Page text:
There is no subject that Kurdish people are more actively moved by than that of independence. The recent upheavals after the Sep. 25, 2017, plebiscite has led such passion to resurface in a major way. Kurds often demand independence but fail to realize the importance of freeing their minds. Subconsciously, Kurdish institution of culture and politics are the greatest agents of Kurdish oppression. What the oppressor seeks to do is already being done by Kurds, and they are not even aware of it. While Kurds dream of an independent state and squabble about territory and demarcating borders, they should stop and think about the lack of borders in their mind that must be drawn and safeguarded if an independent Kurdistan is to come to fruition.
Let us imagine a scenario where an independent Kurdistan did exist. What would distinguish it from its neighbors? An immediate response may be its language, culture, or history. As valid as this argument is, it is a very minimalistic vision of what it means to be Kurdish. It is highly unlikely that Kurds can preserve their identity and flourish if they seek their aspirations with such a basic and simplistic foundation for their identity. There must first be a demarcation of the mind in all spheres of culture such as literature, cinema, music, architecture, and television. Such cultural spheres are crucial for developing a nation’s consciousness and unique identity. Only then can being Kurdish truly acquire a distinctive quality and be set on a path to a Kurdish reawakening or renaissance.
The Kurdistan Region, which is the most autonomous Kurdish region of all parts of the Greater Kurdistan, is a prime example of this self-inflicted assimilation. This is quite evident if one examines the direction of Kurdish music, cinema, media, and TV programming. The most shocking is the media and how it consciously or subconsciously reinforces and promotes the cultural imperialism of the states that occupy Kurdistan with its dubbed Arabic, Turkish, and Farsi dramas which in no way explore or reflect the reality of Kurds and Kurdistan. Such programming not only serves to exacerbate the supremacy of the culture and identity of these nations, and the inferiority of Kurdish identity, but also shapes the Kurdish mind in ways that keep it confined to the prison bars of the oppressive and artificial consciousness constructed by the oppressor to downplay the legitimacy of Kurdish identity and interests.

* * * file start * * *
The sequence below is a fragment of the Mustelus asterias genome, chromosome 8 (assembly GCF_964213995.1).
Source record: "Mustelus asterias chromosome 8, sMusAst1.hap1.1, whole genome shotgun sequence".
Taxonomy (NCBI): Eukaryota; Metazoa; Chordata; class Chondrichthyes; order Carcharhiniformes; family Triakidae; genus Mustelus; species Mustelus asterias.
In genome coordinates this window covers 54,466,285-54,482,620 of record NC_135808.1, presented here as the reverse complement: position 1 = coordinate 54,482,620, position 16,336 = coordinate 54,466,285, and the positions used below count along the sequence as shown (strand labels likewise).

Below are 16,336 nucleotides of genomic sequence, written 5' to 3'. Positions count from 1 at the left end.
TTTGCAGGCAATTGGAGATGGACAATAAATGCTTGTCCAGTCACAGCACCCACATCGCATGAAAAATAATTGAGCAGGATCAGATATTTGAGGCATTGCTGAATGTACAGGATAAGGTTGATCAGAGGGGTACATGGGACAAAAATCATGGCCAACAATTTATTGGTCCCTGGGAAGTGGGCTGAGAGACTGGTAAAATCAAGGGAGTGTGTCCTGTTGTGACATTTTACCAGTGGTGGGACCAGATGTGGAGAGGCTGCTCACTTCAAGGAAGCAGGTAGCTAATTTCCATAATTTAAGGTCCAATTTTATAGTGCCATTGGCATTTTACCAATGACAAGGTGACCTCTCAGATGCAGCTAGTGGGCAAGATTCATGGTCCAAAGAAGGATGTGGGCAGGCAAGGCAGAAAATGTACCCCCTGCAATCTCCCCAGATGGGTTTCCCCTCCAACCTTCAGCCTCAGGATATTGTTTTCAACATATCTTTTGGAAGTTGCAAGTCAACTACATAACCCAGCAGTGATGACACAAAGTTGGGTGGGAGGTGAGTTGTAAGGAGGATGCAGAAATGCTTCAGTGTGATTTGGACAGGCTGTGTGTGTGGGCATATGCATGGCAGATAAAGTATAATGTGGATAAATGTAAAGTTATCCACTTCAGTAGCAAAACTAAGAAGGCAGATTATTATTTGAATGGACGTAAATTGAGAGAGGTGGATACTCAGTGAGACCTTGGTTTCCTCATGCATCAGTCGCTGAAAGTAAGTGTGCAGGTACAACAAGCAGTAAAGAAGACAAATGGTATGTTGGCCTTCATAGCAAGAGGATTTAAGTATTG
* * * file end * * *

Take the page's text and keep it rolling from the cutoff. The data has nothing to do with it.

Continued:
In order to reshape the Kurdish mind for liberty and greatness, Kurds of all stripes and professions must initiate a Kurdish renaissance that uniquely defines “Kurdishness” in all realms of culture and identity. In other words, it must be both a grassroots effort and a government initiative especially by the Kurdistan Regional Government’s (KRG) cultural ministry. This is paramount for achieving originality and authenticity which are the crux of what makes nations unique from one another. The need to be distinctive, however, is not an attempt to divide but to tap into a nation’s creativity and ingenuity.
Let us imagine another scenario at the micro level. There are two brothers. One of them has exceeded all expectations and is known for his unique thinking and accomplishments. His young brother wants to mimic his greatness and ideas. The question is: would the younger brother have more to offer the world if he pursues a path that is more original and authentically himself or one that mirrors his brother’s path? I think it is fair to assume that most people would argue the latter rather than the later.
The Kurds should heed the logic of the scenario above and recognize the need to be original—a consciousness of what it means to be Kurdish is crucial. All political, media, and cultural institutions must consciously plan and labor tirelessly for such an objective. This would not only break the mental shackles placed upon the Kurdish psyche but also benefit the Kurds by allowing them to tap into their full potential as a people. The late leader of the Black Consciousness movement of South Africa, Steve Biko, once said, “The most potent weapon in the hands of the oppressor is the mind of the oppressed.” Likewise, the most potent weapon in the hands of the oppressed is a conscious mind that is independent of the oppressor. As long as the mind of the oppressed remains sovereign, liberation and independence remain a strong possibility.
Halmat Palani is an English teacher and political science graduate from Simon Fraser University in Vancouver, Canada.
The views expressed in this article are those of the author and do not necessarily reflect the position of Kurdistan 24.
Editing by Karzan Sulaivany